That’s a horrible oversimplification but it leads me to the point of this post. Within the book, articles are cited, but scans or images of them are not shared. This is because the source of the article, Newsbank, occupies an odd niche. As of this year, works published in 1927 or earlier have entered the Public Domain. That means in a general sense, there are no copyright laws that apply to them unless they become part of a larger body of work, in which case the entire body of work is under copyright but that content extracted from it would still be Public Domain. And copyright laws do not apply to simple reproductions like scans. In other words, it isn’t your intellectual property just because you scanned it. There’s more to it than that and it’s good form to request permission regardless, but that’s the gist anyway.

Newsbank works essentially as a for-profit archive, which sells licensing rights to the items in its collection. Similar to how a museum may charge an imaging or access fee. And so despite having read the article stating that Columbus Hollow Ware was operating in opposition to prison labor, and also being able to use the September 5, 1884 edition of the Columbus Evening Bulletin as my source, I wasn’t able to share a direct image of the article OR even the link to access it. It was a bit of a bummer.

Recently, that changed. Danny Hoffman sent me a direct link to the article, which is neither behind a paywall nor any copyright protections! Our mutual friend, Cai Rhys had hunted it down and sent it along.

This is pretty plainly stated. Columbus Hollow Ware was created “for the express purpose of the manufacture and sale of a superior line of stove hollow ware,” as well as “to correct this evil” of poor quality prison made goods.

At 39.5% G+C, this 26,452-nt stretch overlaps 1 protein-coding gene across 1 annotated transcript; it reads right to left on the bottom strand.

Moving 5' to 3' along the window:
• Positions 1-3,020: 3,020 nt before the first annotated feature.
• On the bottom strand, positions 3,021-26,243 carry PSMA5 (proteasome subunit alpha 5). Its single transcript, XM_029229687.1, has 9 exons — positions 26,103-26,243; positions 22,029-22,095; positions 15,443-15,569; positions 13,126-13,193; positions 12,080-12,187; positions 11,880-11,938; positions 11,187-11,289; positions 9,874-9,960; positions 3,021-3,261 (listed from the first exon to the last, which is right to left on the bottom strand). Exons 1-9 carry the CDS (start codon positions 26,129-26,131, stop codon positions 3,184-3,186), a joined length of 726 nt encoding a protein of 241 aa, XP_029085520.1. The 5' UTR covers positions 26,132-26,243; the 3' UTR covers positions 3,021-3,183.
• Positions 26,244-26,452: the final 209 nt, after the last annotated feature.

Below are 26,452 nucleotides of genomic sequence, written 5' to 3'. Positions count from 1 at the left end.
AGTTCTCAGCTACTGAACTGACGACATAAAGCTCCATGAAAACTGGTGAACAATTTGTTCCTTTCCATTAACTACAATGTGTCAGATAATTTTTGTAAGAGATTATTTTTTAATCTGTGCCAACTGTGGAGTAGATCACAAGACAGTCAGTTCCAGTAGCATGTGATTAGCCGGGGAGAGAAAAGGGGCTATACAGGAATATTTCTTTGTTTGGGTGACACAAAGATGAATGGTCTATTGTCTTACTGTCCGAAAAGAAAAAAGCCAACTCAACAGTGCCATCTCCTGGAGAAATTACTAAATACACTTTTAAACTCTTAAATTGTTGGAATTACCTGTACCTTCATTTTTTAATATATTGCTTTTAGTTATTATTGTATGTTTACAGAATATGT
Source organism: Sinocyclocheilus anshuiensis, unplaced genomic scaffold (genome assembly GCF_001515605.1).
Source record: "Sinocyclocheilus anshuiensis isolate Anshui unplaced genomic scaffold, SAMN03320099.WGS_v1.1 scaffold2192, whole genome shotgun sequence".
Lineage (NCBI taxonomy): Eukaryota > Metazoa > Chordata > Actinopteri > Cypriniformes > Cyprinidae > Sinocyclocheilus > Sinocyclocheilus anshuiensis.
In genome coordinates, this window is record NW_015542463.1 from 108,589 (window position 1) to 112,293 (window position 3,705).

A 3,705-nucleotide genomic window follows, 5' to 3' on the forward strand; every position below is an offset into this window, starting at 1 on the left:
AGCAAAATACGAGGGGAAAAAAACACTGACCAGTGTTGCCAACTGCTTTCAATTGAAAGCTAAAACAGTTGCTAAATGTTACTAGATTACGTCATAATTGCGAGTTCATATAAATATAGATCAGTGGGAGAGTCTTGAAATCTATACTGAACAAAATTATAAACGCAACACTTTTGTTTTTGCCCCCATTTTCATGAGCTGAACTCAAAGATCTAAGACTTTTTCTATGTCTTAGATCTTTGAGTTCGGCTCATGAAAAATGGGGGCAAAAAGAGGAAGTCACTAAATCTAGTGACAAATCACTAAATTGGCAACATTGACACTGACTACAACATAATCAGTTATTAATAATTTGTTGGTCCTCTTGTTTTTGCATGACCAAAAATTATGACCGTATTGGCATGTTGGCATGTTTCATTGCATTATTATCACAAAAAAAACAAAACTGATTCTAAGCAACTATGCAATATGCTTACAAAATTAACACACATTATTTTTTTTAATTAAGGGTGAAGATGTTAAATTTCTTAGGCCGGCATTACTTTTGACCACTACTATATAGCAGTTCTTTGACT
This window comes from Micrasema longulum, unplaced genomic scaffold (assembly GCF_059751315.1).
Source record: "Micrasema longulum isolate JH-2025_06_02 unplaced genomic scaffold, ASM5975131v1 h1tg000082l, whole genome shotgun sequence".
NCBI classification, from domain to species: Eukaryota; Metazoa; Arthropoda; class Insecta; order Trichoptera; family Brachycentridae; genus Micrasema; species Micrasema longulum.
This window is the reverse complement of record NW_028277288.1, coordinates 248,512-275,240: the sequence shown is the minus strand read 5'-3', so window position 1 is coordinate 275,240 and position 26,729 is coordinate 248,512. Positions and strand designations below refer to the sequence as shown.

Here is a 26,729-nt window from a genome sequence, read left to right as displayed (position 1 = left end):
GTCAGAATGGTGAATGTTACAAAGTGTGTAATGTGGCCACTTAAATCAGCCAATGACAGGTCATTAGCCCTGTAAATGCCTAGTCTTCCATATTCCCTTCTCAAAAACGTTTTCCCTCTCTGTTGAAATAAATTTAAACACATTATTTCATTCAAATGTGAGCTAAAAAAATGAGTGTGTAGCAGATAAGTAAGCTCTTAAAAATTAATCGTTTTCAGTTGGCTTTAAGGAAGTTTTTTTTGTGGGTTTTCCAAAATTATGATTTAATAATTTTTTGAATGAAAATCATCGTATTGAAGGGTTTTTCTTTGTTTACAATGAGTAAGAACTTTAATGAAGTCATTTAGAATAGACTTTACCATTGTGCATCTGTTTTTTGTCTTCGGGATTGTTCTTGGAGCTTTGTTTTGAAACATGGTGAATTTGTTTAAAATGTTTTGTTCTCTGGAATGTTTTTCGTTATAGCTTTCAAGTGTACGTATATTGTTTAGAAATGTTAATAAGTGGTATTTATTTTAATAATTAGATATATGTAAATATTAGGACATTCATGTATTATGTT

Here is a link to the paper in its entirety so you can see full context and dates.


But, we also have to contend with the later operations. How do we know they didn’t continue with The Favorite items? Well, more primary sources, that’s how:

This is from the Twenty Fifth Annual Report of the Ohio Bureau of Labor Statistics. Published in 1902, you can see the May 25, 1901 date at the top right. I’ve added the red arrow where the discussion mentions Columbus Hollow Ware.

So as you can see from plain text, without any ambiguity, paywalls, or “just trust me” nonsense: The Favorite was made by free labor in opposition to prison labor.

Columbus Hollow Ware existed as two separate entities separated by a period of some years. One was in strict opposition to prison labor and produced The Favorite. This incarnation was founded March 30, 1882 by Augustus Newton Whiting and it closed in late 1885.

The second incarnation popped up 13 years later in 1898, and was a prison foundry housed in the Ohio State Penitentiary, which was contracted to produce cheap goods of all sorts until 1909. All available documentation suggests they were related in name only.

Here’s Danny Hoffman, with one of his prized possessions–his The Favorite flat bottomed kettle.

A closeup of the bottom. Doesn’t get much clearer than that.